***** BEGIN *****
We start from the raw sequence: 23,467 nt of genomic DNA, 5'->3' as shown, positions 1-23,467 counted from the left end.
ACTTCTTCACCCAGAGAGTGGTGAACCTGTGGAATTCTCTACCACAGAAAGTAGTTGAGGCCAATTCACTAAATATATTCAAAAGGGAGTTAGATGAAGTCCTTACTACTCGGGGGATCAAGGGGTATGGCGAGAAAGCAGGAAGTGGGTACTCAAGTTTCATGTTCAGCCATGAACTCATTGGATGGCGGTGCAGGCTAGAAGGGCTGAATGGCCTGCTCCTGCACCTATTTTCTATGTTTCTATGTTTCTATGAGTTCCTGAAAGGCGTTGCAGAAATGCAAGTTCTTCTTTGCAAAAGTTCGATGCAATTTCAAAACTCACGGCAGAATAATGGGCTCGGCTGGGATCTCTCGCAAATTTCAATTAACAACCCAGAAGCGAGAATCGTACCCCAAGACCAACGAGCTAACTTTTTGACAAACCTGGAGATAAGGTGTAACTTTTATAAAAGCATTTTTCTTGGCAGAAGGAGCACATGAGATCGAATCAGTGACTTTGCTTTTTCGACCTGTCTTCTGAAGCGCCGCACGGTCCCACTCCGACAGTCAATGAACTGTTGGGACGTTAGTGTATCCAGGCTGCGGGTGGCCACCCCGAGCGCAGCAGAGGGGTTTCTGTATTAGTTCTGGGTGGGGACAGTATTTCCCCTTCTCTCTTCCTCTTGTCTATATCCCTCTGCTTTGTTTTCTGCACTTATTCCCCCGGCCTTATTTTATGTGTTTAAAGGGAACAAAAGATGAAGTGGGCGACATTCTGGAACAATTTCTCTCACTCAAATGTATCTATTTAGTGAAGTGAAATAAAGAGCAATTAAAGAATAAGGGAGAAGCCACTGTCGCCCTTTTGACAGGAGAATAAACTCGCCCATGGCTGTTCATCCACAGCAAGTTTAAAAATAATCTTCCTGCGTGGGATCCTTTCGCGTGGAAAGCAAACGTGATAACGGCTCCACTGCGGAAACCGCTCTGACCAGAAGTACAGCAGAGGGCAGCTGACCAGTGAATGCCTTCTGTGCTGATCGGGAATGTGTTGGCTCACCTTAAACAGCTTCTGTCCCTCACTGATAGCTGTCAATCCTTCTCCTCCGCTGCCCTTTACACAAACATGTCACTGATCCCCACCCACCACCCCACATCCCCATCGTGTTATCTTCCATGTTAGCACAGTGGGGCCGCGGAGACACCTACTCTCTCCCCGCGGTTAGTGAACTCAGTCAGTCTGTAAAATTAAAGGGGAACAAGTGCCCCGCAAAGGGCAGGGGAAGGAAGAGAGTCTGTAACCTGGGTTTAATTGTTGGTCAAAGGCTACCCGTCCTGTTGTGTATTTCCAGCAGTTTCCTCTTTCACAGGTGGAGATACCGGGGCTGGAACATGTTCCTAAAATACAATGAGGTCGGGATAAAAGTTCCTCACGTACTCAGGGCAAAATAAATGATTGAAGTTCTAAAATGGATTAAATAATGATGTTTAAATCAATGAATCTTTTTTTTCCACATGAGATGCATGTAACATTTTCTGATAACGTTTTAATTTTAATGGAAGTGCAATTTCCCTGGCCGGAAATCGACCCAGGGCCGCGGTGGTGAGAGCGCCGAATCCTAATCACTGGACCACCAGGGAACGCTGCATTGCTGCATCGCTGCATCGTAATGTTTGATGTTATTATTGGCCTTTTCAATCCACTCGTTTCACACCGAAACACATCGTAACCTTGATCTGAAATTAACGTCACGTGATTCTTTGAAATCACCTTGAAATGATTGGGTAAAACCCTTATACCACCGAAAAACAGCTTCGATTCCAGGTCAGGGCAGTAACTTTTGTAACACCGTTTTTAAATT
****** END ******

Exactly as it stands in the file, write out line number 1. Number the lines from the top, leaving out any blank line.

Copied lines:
We start from the raw sequence: 23,467 nt of genomic DNA, 5'->3' as shown, positions 1-23,467 counted from the left end.